by Jo Brodie, Queen Mary University of London
Christmas is only a few weeks away so it seems like a good idea to highlight some computing-themed things that might make a nice present or stocking filler.
1. Colouring-in and free puzzles from Teaching London Computing / CS4FN
We’ve got lots of free paper-based activities, most but not all need a printer (one or two can be done on a computer). Create a hexahexaflexagon and invite someone to find all six sides (the first four or five are quite easy). Kriss-kross and pixel puzzles are fun for younger children – either as a simple puzzle or for learning about compression and pixels, and logical thinking and strategies (and also spelling!).
2. Katherine Johnson Coloring Page from ArielleShainaArt (Etsy)
This is a digital download for you to print at home, using US letter size (8.5 x 11 inches).
The download includes a PDF and .jpg – you may need to resize for A4 printers. Cost in UK is £1.66 for the two files.
Katherine Johnson colouring sheet.
3. Motherboard Chopping Board from the Centre for Computing History
“The Motherboard Chopping Board is the perfect gift for any computer nerd who likes to cook up a storm in the kitchen! Made from scratch-proof glass, the chopping board has an odourless, hygienic surface which is easy to clean, whilst the rubber feet will ensure it doesn’t slip when you’re chopping.” Available from the Centre for Computing History for £13.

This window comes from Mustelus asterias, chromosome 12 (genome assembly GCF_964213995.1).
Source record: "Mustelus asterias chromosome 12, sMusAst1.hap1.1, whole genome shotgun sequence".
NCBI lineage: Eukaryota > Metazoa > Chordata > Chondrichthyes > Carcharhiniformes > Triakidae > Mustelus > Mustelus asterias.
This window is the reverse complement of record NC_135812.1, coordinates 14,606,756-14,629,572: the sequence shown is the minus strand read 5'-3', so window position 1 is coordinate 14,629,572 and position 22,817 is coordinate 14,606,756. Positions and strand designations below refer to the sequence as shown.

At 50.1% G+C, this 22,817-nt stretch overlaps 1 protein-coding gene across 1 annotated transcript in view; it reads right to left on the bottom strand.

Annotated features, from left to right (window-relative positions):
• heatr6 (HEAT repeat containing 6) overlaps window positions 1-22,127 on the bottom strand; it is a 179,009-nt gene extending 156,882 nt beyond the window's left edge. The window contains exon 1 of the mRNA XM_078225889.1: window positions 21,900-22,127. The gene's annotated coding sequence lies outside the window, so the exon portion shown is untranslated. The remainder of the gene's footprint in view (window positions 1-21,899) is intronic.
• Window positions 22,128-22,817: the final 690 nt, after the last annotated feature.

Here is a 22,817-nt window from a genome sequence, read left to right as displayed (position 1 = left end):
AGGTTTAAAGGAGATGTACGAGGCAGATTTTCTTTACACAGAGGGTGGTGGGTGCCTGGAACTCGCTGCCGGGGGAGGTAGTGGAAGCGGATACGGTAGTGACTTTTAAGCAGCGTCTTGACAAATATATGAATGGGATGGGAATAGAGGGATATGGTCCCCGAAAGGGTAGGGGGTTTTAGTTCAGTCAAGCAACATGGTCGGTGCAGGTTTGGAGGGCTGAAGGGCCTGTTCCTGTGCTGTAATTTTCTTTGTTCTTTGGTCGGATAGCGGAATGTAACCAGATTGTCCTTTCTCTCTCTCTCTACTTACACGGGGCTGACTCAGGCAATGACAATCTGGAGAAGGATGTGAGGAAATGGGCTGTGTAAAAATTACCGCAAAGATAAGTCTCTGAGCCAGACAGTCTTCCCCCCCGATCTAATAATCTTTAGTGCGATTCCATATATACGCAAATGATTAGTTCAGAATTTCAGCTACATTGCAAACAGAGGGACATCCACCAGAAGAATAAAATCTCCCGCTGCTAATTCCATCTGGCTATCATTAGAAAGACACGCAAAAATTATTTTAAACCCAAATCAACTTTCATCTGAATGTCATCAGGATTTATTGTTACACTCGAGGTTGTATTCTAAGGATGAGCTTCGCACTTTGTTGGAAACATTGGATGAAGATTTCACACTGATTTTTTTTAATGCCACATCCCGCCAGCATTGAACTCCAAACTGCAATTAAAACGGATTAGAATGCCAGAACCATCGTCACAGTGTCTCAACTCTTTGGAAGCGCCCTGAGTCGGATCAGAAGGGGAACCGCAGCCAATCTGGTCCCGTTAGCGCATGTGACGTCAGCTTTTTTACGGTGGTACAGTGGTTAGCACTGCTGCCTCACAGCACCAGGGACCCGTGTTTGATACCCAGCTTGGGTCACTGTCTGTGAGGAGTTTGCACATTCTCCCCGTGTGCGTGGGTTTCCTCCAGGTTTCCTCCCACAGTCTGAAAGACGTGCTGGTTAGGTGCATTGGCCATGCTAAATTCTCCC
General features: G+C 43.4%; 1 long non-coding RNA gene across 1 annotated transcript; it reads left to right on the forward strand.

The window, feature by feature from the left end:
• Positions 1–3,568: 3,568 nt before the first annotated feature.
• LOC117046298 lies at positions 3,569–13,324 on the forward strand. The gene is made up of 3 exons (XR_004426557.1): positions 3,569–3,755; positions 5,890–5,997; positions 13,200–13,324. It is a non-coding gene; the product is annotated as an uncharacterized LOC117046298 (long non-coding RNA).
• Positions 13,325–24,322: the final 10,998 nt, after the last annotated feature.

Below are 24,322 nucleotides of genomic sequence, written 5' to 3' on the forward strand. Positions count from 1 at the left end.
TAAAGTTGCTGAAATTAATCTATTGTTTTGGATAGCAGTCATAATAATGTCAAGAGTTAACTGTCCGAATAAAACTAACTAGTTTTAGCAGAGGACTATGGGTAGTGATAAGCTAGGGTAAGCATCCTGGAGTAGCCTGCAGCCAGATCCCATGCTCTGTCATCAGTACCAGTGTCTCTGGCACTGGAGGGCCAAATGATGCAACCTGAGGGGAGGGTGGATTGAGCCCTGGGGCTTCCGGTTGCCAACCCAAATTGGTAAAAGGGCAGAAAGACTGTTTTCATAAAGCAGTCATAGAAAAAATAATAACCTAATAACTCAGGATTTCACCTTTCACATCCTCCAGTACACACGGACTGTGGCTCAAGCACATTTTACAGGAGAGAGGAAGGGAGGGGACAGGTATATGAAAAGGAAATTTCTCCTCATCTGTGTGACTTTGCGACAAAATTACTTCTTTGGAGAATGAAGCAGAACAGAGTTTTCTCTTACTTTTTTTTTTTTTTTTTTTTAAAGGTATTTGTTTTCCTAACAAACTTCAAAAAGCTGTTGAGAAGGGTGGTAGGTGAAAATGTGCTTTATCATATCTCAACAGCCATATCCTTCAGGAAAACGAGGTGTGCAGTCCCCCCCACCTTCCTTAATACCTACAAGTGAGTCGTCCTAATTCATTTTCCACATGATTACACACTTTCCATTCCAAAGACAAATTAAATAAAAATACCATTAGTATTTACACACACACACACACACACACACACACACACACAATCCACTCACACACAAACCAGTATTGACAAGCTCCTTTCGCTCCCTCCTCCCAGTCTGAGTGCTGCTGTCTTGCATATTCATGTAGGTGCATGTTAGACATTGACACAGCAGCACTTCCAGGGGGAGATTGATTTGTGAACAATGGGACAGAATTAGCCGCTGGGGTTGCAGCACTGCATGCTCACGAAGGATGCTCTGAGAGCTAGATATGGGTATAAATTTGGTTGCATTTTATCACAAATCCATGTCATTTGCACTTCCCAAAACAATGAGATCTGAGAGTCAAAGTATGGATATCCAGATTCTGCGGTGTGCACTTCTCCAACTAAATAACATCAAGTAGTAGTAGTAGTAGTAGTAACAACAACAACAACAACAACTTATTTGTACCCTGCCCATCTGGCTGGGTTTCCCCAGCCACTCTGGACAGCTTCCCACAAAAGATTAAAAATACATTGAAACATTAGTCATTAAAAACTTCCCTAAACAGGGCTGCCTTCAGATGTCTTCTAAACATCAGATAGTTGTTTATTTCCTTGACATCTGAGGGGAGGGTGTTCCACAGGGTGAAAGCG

Other gifts from the Centre.
4. Books! – available from all good bookshops
Wonderfully easy to wrap, books. This selection arose from a Twitter thread Paul Curzon created with a range of books he recommends people might enjoy reading before starting a university course in computer science. There are books on maths, logic, design, usability and novels as well as non-fiction. Most are also available on Kindle too.
“In THE HISTORY OF THE COMPUTER, author and illustrator Rachel Ignotofsky presents a fun-filled & beautifully illustrated journey through computing history, checking in on the notable personalities, organizations & technologies that have changed our world.” – Internet Archive
5. Cards and postcards
Sets of postcards from the Centre for Computing History including Icons of Beige (the design of 1970s and 1980s computers) and a set highlighting women in computing – Computing HerStory. Some geeky Christmas cards include Tech the Halls | ASCII Christmas Tree – Retro Computer | Christmas card for computer geeks in binary.
Why not print out and insert Edward Morgan’s 1968 poem / tonguetwister “The Computer’s First Christmas Card“.
There’s a floppy disk-styled coaster with ‘Coffee’ written on it, from The National Museum of Computing and coasters from Etsy made with a circuit board design. Keyrings made from bits of computer (Etsy) or if you’re feeling creative and have some spare floppy disks you can follow the instructions in this Instructables post and make a floppy disk notebook. Or perhaps a rubber duck for rubber duck debuggers.
Featured image: Christmas gifts snow image by annca from Pixabay
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